Collingwood Shipbuilding was a major Canadian shipbuilder of the late 19th and 20th centuries. The facility was located in the Great Lakes and saw its business peak during the Second World War. The shipyard primarily constructed lake freighters for service on the Great Lakes but also constructed warships during the Second World War and government ships postwar. The shipyard was closed permanently in 1986 and the land was redeveloped into a new housing community.
|Founder||J. D. Silcox and S. D. Andrews|
|Defunct||1986 (aged 104)|
|Successor||Canadian Shipbuilding and Engineering Limited|
|Products||Lake freighters, Naval vessels|
Formed in 1882 as Collingwood Dry Dock, Shipbuilding and Foundry Company in Collingwood, Ontario by J. D. Silcox (also contractor at the Murray Canal) and S. D. Andrews and renamed with the shortened name in 1892, Collingwood Shipbuilding's core business was building lake freighters, ships built to fit the narrow locks between the Great Lakes.
Over the company's lifetime it built over 200 ships. During the Second World War (1940–1944), the company was contracted to build 23 warships for the Royal Canadian Navy and Royal Navy, mostly corvettes and minesweepers.
The shipyard was acquired by Canada Steamship Lines (CSL) in 1945. Business slowed in the 1970s and by the 1980s orders were in severe decline. The shipyard closed following the merger of CSL's shipbuilding interest with Upper Lakes Shipping to form Canadian Shipbuilding and Engineering Limited in 1986. The last ship completed and launched by the shipyard was CCGS Sir Wilfrid Laurier for the Canadian Coast Guard. The company folded in 1986.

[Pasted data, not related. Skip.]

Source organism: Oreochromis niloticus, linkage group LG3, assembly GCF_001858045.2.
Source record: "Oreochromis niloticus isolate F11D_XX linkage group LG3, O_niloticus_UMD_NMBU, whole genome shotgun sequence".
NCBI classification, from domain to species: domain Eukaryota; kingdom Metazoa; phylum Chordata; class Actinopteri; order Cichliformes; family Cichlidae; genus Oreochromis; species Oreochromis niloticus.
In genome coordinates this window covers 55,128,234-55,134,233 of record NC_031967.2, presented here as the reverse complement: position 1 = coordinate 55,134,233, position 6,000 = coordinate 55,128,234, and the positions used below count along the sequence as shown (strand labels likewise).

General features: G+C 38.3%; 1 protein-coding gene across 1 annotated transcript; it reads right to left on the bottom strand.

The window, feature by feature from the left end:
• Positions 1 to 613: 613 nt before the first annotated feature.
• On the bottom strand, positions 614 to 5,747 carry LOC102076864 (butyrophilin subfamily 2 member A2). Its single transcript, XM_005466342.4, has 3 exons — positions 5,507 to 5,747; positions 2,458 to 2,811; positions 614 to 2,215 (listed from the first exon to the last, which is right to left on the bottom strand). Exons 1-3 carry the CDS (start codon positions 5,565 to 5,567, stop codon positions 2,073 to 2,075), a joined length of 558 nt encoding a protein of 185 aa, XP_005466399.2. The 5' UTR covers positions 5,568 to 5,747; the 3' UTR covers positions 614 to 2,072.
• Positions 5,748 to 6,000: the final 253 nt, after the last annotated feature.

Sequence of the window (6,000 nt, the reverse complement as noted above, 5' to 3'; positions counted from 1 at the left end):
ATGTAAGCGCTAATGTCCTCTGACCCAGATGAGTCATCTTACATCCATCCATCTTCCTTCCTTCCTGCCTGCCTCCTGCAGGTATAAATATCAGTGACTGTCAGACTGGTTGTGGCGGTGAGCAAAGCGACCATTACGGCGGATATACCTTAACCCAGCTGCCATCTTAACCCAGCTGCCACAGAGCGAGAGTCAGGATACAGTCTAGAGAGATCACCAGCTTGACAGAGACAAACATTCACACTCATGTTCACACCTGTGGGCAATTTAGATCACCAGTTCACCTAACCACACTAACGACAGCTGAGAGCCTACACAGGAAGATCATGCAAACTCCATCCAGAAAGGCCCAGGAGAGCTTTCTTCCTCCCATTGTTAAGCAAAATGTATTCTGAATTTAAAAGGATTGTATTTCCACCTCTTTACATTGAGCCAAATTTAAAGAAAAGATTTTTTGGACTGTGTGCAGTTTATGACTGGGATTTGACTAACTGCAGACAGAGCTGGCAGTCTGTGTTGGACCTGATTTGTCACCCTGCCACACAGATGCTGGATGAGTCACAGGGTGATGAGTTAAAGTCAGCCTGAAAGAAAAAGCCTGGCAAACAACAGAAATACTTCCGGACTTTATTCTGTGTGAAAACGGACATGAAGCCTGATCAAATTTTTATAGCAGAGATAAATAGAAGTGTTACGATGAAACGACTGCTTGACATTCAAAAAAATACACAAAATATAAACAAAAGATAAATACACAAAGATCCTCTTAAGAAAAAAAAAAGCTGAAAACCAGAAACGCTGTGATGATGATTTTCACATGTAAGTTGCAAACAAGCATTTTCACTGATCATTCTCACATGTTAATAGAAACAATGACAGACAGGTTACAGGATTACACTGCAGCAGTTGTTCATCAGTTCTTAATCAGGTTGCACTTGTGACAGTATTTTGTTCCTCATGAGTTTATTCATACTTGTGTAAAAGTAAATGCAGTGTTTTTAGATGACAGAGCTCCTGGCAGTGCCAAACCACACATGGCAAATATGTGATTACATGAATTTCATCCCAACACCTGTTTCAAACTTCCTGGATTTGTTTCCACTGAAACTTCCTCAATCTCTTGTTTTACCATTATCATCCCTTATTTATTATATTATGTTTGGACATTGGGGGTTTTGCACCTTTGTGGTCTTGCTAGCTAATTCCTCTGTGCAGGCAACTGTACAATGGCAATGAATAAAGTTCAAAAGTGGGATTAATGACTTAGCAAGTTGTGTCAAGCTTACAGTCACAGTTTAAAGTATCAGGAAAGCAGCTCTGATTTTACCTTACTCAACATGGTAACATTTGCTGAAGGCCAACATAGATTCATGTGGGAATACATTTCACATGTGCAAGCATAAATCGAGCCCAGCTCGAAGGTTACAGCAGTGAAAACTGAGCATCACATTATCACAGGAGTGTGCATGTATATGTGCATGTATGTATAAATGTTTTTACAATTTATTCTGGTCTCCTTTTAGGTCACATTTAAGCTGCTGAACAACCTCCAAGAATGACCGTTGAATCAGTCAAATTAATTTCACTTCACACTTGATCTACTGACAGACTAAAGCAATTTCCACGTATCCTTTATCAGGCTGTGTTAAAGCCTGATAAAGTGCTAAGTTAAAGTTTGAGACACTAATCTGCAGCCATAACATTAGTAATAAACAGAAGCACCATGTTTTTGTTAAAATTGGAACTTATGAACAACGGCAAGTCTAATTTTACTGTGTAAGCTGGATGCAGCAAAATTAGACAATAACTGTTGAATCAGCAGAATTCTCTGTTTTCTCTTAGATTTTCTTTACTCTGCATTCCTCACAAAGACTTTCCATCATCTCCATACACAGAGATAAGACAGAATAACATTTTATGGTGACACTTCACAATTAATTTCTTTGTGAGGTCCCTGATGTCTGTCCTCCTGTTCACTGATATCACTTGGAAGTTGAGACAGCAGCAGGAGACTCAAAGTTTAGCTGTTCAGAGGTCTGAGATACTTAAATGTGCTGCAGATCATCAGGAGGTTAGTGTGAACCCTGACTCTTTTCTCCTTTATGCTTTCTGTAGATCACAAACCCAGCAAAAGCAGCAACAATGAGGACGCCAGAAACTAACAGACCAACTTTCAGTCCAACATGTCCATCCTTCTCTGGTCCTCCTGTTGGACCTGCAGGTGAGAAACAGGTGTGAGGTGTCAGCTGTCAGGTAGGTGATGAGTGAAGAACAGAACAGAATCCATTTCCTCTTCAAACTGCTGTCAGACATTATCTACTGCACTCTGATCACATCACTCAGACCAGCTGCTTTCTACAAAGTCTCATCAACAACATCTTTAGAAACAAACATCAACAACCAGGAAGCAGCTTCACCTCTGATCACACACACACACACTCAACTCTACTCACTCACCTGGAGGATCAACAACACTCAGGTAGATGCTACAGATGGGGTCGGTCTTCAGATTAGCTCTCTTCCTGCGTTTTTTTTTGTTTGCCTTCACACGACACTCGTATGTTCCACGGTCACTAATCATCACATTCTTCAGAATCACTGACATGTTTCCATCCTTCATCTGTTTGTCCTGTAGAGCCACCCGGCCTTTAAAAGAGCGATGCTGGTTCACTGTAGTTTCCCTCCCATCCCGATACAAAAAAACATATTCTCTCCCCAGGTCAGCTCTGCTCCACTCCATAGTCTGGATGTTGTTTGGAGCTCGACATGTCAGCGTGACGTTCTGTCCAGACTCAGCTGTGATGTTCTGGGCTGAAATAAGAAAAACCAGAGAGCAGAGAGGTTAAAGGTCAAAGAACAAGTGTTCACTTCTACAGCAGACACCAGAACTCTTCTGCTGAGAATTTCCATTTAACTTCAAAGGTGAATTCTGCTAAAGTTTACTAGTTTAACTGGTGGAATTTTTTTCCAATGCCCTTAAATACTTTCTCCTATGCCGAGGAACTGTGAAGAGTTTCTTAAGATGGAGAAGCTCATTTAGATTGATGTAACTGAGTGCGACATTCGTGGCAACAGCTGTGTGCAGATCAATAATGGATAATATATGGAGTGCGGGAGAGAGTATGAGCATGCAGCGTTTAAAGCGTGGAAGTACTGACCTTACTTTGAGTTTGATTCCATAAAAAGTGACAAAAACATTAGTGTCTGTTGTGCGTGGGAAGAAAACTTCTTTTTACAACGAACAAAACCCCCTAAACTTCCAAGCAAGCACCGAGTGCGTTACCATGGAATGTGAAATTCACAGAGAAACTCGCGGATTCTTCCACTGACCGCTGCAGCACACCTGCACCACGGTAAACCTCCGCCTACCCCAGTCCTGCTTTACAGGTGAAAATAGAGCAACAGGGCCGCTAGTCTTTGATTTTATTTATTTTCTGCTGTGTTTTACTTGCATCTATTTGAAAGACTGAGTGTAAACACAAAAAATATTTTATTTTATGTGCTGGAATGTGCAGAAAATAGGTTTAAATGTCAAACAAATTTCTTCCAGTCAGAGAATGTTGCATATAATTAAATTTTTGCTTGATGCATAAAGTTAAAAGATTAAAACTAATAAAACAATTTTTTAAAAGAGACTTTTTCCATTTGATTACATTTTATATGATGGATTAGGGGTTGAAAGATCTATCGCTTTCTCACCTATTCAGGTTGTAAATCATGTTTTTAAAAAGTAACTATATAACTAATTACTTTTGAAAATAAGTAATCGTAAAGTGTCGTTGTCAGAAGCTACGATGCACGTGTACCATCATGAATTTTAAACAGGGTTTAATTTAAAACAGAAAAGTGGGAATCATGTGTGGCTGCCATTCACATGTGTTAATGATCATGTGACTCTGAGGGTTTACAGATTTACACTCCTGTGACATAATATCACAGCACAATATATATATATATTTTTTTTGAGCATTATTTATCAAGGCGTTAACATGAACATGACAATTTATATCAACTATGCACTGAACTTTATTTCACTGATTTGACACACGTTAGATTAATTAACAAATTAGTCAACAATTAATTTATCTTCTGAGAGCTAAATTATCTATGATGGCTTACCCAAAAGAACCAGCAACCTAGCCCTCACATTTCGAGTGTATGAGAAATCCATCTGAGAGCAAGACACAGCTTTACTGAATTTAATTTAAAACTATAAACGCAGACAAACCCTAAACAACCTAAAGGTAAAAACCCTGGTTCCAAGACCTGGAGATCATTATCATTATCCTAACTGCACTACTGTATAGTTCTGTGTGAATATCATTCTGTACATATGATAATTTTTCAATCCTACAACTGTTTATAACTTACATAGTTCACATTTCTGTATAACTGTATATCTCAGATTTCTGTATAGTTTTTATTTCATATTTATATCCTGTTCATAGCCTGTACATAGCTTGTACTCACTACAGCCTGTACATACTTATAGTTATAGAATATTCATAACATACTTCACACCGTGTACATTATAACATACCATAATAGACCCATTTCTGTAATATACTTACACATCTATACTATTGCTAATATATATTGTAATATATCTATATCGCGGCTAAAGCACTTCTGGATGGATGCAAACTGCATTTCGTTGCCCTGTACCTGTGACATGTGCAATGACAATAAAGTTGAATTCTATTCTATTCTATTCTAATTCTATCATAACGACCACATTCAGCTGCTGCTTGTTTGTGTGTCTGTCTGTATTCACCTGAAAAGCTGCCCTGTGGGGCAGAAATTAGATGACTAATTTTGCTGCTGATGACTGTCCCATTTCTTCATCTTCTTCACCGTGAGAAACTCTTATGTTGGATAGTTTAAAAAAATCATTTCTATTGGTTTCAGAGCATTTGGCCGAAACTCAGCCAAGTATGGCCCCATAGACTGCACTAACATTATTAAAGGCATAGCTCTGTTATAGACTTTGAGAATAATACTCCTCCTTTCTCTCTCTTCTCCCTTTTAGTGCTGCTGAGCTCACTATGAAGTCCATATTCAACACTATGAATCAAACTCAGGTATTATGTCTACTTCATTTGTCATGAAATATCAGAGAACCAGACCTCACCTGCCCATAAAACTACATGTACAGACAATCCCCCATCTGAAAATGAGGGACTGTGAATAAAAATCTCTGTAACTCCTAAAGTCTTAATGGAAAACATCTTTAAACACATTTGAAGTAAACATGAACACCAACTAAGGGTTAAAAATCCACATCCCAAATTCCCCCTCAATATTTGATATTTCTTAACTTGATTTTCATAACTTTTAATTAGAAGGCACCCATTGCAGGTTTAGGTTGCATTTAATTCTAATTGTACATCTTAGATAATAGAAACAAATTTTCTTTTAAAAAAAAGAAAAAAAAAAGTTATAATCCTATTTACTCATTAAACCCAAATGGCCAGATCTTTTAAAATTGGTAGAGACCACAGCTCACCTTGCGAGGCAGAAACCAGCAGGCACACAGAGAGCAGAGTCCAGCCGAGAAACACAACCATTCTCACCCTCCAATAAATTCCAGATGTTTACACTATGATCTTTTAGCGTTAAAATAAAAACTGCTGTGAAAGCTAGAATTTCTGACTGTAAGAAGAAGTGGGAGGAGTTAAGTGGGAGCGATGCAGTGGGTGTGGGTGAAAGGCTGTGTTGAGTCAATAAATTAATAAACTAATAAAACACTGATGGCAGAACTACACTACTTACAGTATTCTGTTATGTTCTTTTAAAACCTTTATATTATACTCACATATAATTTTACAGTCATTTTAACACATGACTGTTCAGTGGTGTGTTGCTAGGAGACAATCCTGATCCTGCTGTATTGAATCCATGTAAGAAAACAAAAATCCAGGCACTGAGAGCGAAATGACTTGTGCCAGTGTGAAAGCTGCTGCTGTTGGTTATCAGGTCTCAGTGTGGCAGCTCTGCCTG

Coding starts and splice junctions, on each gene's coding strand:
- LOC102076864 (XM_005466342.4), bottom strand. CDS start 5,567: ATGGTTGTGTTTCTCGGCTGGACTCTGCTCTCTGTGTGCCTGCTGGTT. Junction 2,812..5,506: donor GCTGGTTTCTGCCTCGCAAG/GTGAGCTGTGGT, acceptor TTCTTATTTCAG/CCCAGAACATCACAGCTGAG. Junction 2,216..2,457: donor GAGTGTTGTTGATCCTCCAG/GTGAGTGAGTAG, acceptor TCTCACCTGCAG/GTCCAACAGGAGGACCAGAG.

The Shipyards waterfront communityEdit
CSL retained ownership of the land and slowly the buildings and structures of the old shipyard were demolished by 2003. After remediation of 53 acres (21 ha) of the site was completed in 2003–2004, re-development began. Left vacant for almost two decades and then sold to developers Fram + Slokker. The area was renamed The Shipyards. Only the drydock basin and launch basin remain of the site's previous use and Buildings #1 and #2 were designed to pay homage to various shipyard buildings into the townhouse complex.
Beginning in 2004 the former shipyard was rezoned from industrial to commercial use. The property underwent re-development as part of Collingwood Harbour's revitalization plan. The area east of the former launch basin became home to a residential community consisting of low-rise condos, townhomes and detached homes. The former launch basin is surrounded by a boardwalk, while the area between the launch basin and the drydock is awaiting development.
Other notable shipsEdit
- CCGS C.P. Edwards 1946 – buoy tender
- Isles-class trawler/minesweepers 1942
- Flower-class corvettes 1940–1941
- Park-class merchant ships 1942-1945
- CCGS Wilfrid Laurier 1985 – icebreaker
- SS Huronic 1901 - Great Lakes passenger ship/freighter
- SS Hamonic 1909 - Great Lakes passenger ship/freighter
- MS Chi-Cheemaun 1974 - car ferry
- SS Norisle 1946 - retired car ferry
- MS Norgoma 1950 - retired car ferry
- Atlantic Superior 1981 - retired bulk carrier
- Bleasdale, Ruth (2018). Rough Work: Labourers on the Public Works of British North America and Canada, 1841–1882. Toronto, Ontario: University of Toronto Press. p. 40. ISBN 978-1-48752-199-8.
- "The History of Shipbuilding In Collingwood". cci.scdsb.on.ca. Archived from the original on 25 April 2012. Retrieved 10 November 2011.
- "Collingwood Shipbuilding, Collingwood ON". shipbuildinghistory.com. Archived from the original on 4 November 2011. Retrieved 10 November 2011.
- "Collingwood Shipyards Site Remediation". Georgian Paving Ltd. Archived from the original on 19 December 2016. Retrieved 22 May 2021.
- "Master Plan Concept". thenewshipyards.com. Archived from the original on 11 January 2020. Retrieved 22 May 2021.